“I started working at 16,” Alfredo Ramírez says, as he sizes up the chicozapote tree in front of us. “I’m 56 now. That’s 40 years of harvesting chicle.”
Ramírez has led us off a gravel road and into the rainforest in Tres Garantías, Mexico. The chicozapote tree (Manilkara zapota) is over 50 feet tall, its upper branches disappearing out of sight into the forest canopy. Mosquitoes swarm around him, but Ramírez remains focused on the task at hand.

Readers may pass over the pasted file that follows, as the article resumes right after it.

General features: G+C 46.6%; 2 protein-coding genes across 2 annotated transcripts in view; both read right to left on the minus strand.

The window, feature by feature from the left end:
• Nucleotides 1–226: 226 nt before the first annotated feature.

Here in Quintana Roo, in the southeast corner of Mexico, the sap of the chicozapote tree is perfect for chicle, or natural chewing gum, a product tracing back to the Mayan civilization.
Read the full story, of how Mayan communities are re-invigorating the natural gum industry, and preserving their own corner of the tropical rainforest, in Sierra Magazine online.